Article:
The spread of the new coronavirus and the widespread emergency school closures that followed have canceled, or at least stalled, the best-laid plans of school parent groups. PTOs and PTAs across the country have responded by doing what they do best: communicating with school parents, creating a sense of community, and supporting school families as they adapt to a new normal.

Getting Food and Other Goods to Families

In hard-hit Washington state, the Lafayette Elementary PTA in Seattle placed plastic bins of books, games, and food in front of the school for families to take what they need.

In Keene, N.H., the Symonds Elementary School PTA held a food drive that collected 64 boxes of food to be delivered to students who receive free or reduced-price meals at school.

The Sandy Springs (Ga.) Charter Middle School PTO came up with a different solution. The PTO asked a restaurant to save space in its parking lot where people could donate or pick up food for their families.

Some school parent groups, unable to hold events they had budgeted for, have donated the funds to organizations in their community. The Trailwood Elementary PTA in Overland Park, Kan., gave the money planned for its spring events to a fund at the Shawnee Mission Education Foundation that provides emergency assistance to families.

Supporting Health Care Workers

Several school parent groups have shown appreciation to health care workers. The Lions Park PTO in Mount Prospect, Ill., budgeted funds to buy meals at local restaurants for first responders and health care workers. Other PTOs and PTAs have made personal protective equipment (PPE) and donated it to first responders or hospitals. 

In Ohio, the Maple Intermediate School PTA in North Olmsted is leading a community effort to make plastic face shields using 3D printers. The PTA's Makers for Medics committee is raising money for 3D printing supplies and asking people with their own 3D printers to make the face shields and donate them to the cause. The PTA made a video showing how to put the face shield components together.

Another Cleveland-area group, the Solon (Ohio) PTA, provided supplies to people willing to sew fabric face masks for donation to University Hospitals. Families at Solon schools made 1,000 face masks in just a week's time.

Moving Toward Online Connection

With schools closed for weeks or more because of the coronavirus, some parent groups are focusing on helping school communities feel more connected. The Roy B. Kelley PTA in Lockport, N.Y., is posting videos of staff members reading stories aloud on its website and YouTube channel. The school’s music teacher has shared singalong songs for students, too. On Mondays, the PTA posts photos of student art and craft projects for Maker Monday. Fridays feature photos of students from the school for Friend Fridays.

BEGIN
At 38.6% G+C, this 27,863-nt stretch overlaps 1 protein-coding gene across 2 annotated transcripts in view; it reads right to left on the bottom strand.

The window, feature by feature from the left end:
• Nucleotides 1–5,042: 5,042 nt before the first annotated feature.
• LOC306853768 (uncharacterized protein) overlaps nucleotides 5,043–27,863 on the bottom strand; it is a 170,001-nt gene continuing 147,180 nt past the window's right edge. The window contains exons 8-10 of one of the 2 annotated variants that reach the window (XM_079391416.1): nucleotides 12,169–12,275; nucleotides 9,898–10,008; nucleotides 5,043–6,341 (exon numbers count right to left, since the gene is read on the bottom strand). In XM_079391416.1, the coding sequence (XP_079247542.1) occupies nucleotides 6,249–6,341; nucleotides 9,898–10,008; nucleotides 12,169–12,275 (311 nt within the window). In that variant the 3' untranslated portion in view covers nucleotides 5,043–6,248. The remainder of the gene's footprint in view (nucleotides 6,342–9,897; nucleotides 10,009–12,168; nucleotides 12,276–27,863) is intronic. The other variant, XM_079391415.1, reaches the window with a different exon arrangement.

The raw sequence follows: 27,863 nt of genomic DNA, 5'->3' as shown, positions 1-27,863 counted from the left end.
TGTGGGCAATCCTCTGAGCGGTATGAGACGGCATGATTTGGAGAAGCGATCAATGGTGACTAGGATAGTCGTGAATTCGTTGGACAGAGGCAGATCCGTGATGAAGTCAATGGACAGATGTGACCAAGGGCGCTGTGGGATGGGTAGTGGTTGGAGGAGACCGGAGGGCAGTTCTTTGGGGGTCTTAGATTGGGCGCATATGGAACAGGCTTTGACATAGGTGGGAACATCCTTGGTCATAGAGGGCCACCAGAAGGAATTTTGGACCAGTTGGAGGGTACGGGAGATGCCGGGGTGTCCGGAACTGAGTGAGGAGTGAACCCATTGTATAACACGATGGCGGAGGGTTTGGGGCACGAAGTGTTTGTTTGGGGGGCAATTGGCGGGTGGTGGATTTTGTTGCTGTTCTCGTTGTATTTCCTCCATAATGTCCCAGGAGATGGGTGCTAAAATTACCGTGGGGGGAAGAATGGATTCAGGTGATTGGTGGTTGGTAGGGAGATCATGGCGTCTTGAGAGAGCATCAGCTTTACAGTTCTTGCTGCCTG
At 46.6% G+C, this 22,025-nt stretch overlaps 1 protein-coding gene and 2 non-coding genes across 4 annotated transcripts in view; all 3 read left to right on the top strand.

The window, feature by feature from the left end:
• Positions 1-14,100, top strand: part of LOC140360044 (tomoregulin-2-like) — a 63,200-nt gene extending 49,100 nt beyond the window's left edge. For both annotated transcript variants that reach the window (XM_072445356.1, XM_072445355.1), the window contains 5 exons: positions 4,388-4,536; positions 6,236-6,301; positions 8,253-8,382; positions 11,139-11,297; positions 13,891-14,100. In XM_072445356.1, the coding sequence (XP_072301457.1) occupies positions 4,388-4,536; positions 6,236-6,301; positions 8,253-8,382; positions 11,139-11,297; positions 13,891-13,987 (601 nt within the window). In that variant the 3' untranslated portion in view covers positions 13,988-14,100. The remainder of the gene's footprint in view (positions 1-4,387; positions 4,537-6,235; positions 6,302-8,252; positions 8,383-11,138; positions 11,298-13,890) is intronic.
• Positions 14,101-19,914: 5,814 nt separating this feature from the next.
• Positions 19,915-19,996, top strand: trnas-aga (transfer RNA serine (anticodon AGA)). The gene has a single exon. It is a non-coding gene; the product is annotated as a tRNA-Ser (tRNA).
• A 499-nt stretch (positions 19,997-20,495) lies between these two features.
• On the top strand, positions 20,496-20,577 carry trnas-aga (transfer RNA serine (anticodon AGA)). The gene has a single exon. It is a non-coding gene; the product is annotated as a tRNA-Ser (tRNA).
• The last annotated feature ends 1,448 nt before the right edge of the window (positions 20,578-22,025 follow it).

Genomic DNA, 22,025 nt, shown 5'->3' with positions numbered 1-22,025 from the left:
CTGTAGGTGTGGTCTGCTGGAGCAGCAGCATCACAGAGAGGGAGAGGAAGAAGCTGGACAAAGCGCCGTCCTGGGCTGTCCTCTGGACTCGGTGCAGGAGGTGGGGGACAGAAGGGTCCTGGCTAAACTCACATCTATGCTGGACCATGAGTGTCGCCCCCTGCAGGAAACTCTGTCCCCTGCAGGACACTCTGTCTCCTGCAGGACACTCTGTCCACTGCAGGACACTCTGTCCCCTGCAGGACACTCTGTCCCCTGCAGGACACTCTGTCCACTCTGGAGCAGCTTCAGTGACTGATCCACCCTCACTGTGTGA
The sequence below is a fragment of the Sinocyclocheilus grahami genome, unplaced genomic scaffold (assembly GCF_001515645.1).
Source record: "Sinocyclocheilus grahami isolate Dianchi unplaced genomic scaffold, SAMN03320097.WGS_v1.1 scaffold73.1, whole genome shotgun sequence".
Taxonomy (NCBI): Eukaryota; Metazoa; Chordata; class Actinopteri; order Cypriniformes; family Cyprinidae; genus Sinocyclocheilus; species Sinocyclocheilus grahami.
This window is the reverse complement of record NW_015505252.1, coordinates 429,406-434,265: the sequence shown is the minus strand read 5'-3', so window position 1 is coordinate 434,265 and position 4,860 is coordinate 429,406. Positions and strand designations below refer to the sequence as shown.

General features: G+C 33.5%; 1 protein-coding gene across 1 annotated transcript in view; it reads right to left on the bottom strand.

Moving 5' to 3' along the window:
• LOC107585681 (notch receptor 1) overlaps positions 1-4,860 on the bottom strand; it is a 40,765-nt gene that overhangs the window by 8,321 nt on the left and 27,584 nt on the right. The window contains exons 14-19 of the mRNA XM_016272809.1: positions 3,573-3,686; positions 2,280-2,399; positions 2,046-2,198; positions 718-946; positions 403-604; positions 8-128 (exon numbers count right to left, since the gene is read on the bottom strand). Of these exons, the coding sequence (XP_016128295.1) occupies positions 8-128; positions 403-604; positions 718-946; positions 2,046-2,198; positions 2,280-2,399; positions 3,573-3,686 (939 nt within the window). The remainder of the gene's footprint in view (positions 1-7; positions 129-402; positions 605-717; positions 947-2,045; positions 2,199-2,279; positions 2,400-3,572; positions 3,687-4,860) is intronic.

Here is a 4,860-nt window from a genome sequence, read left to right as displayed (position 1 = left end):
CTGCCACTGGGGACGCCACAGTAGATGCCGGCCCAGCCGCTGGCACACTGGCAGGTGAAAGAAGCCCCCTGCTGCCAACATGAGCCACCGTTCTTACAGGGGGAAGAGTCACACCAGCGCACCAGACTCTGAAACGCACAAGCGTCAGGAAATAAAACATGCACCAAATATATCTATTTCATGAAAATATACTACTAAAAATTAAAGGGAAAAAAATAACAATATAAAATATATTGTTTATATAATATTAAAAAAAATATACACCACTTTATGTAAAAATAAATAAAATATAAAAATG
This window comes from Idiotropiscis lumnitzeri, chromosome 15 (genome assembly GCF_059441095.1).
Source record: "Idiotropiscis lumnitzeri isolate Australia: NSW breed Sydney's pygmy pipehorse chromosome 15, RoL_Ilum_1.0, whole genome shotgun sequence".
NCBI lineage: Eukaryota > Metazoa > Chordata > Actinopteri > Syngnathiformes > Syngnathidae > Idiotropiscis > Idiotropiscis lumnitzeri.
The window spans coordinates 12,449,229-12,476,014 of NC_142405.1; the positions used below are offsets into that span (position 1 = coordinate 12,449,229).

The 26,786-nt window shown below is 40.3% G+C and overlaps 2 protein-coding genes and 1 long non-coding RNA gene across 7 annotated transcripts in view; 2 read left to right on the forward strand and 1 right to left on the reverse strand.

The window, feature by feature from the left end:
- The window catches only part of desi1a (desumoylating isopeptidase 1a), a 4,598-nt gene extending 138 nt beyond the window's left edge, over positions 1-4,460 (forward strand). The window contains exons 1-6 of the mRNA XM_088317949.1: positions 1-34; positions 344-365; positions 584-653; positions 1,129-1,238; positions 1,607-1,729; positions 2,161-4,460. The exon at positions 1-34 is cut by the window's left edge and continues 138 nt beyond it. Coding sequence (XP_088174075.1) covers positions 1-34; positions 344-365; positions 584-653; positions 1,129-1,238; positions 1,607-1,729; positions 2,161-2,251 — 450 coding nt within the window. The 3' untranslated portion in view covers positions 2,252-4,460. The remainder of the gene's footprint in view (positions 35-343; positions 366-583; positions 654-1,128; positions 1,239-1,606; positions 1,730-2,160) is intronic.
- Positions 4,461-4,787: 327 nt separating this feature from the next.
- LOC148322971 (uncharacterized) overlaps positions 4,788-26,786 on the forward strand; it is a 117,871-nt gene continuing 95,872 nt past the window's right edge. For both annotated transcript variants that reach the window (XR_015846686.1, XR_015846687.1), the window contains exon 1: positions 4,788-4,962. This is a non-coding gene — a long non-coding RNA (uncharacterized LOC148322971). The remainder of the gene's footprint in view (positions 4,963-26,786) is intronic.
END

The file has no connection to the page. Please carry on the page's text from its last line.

In New Jersey, the districtwide Spotswood PTA celebrated a Virtual School Spirit Week to bring school communities together. It worked just like a regular spirit week, with a pajama day and crazy sock day, among others. Families could email photos of participating students to the PTA, post them on the PTA’s Facebook page, or post them on Instagram with a given hashtag. Each day’s winner received a prize from the mayor.

The Spotswood PTA also posted this morale-boosting message to its Facebook page: "We might not be there with you but we will always be there for you. We love and miss you."


A group of parents in Dartmouth, Mass., held a weeklong event that gave students a daily creative challenge. Challenges included building a fort, inventing something to solve a problem, and making something out of recycled materials or items found in nature. Parents emailed photos of their kids with their creations to be posted.

Rethinking and Adapting Fundraisers

The show must go on…online. Emergency school closings put a pause on what’s described as the longest-running PTA fundraiser in the country. The San Carlos (Calif.) Chickens’ Ball is an annual variety show that’s been running since 1940. The city’s PTAs work together to produce the show that started in 1939. The city’s PTAs work together to produce the show, which raises money for arts and cultural programs in the city’s public schools. As cases of the new coronavirus increased in California, the San Carlos PTAs announced it would livestream the fundraiser and ask supporters to make donations online. Later, the livestream was canceled because it would have involved more than 50 people gathering in one place. The group posted video of a previous year’s Chicken Ball on YouTube, and said it hopes to stage the 2020 production at a future date.